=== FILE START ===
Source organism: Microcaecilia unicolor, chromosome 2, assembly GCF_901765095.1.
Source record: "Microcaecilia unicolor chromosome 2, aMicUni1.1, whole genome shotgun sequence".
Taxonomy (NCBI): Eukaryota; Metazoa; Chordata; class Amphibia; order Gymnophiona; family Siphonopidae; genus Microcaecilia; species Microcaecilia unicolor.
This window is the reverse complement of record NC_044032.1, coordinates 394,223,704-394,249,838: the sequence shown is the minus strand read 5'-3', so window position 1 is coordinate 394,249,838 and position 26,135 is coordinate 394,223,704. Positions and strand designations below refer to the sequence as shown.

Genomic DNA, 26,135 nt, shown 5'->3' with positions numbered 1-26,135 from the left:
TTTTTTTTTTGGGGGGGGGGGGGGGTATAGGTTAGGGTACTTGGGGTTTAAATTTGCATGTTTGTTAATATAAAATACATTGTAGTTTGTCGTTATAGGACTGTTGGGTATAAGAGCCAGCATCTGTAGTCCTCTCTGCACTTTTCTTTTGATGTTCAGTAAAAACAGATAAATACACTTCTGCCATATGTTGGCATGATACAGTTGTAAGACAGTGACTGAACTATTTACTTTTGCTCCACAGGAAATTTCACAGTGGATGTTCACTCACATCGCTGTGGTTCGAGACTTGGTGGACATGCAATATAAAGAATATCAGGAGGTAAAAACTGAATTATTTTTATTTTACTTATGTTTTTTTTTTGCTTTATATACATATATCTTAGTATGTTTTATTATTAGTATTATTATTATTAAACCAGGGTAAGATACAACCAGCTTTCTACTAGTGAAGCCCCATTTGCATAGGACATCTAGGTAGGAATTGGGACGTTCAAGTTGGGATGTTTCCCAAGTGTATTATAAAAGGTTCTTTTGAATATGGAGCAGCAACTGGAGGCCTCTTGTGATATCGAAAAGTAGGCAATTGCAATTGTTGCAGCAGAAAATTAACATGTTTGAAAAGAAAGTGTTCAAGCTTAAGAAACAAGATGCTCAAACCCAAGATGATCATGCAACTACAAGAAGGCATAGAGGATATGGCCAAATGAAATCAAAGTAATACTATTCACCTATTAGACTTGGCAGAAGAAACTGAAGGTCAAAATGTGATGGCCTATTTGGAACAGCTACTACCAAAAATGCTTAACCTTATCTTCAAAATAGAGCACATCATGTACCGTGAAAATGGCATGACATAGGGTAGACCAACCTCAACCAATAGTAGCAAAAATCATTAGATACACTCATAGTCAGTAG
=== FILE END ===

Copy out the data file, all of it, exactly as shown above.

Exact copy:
Source organism: Microcaecilia unicolor, chromosome 2, assembly GCF_901765095.1.
Source record: "Microcaecilia unicolor chromosome 2, aMicUni1.1, whole genome shotgun sequence".
Taxonomy (NCBI): Eukaryota; Metazoa; Chordata; class Amphibia; order Gymnophiona; family Siphonopidae; genus Microcaecilia; species Microcaecilia unicolor.
This window is the reverse complement of record NC_044032.1, coordinates 394,223,704-394,249,838: the sequence shown is the minus strand read 5'-3', so window position 1 is coordinate 394,249,838 and position 26,135 is coordinate 394,223,704. Positions and strand designations below refer to the sequence as shown.

Genomic DNA, 26,135 nt, shown 5'->3' with positions numbered 1-26,135 from the left:
TTTTTTTTTTGGGGGGGGGGGGGGGTATAGGTTAGGGTACTTGGGGTTTAAATTTGCATGTTTGTTAATATAAAATACATTGTAGTTTGTCGTTATAGGACTGTTGGGTATAAGAGCCAGCATCTGTAGTCCTCTCTGCACTTTTCTTTTGATGTTCAGTAAAAACAGATAAATACACTTCTGCCATATGTTGGCATGATACAGTTGTAAGACAGTGACTGAACTATTTACTTTTGCTCCACAGGAAATTTCACAGTGGATGTTCACTCACATCGCTGTGGTTCGAGACTTGGTGGACATGCAATATAAAGAATATCAGGAGGTAAAAACTGAATTATTTTTATTTTACTTATGTTTTTTTTTTGCTTTATATACATATATCTTAGTATGTTTTATTATTAGTATTATTATTATTAAACCAGGGTAAGATACAACCAGCTTTCTACTAGTGAAGCCCCATTTGCATAGGACATCTAGGTAGGAATTGGGACGTTCAAGTTGGGATGTTTCCCAAGTGTATTATAAAAGGTTCTTTTGAATATGGAGCAGCAACTGGAGGCCTCTTGTGATATCGAAAAGTAGGCAATTGCAATTGTTGCAGCAGAAAATTAACATGTTTGAAAAGAAAGTGTTCAAGCTTAAGAAACAAGATGCTCAAACCCAAGATGATCATGCAACTACAAGAAGGCATAGAGGATATGGCCAAATGAAATCAAAGTAATACTATTCACCTATTAGACTTGGCAGAAGAAACTGAAGGTCAAAATGTGATGGCCTATTTGGAACAGCTACTACCAAAAATGCTTAACCTTATCTTCAAAATAGAGCACATCATGTACCGTGAAAATGGCATGACATAGGGTAGACCAACCTCAACCAATAGTAGCAAAAATCATTAGATACACTCATAGTCAGTAG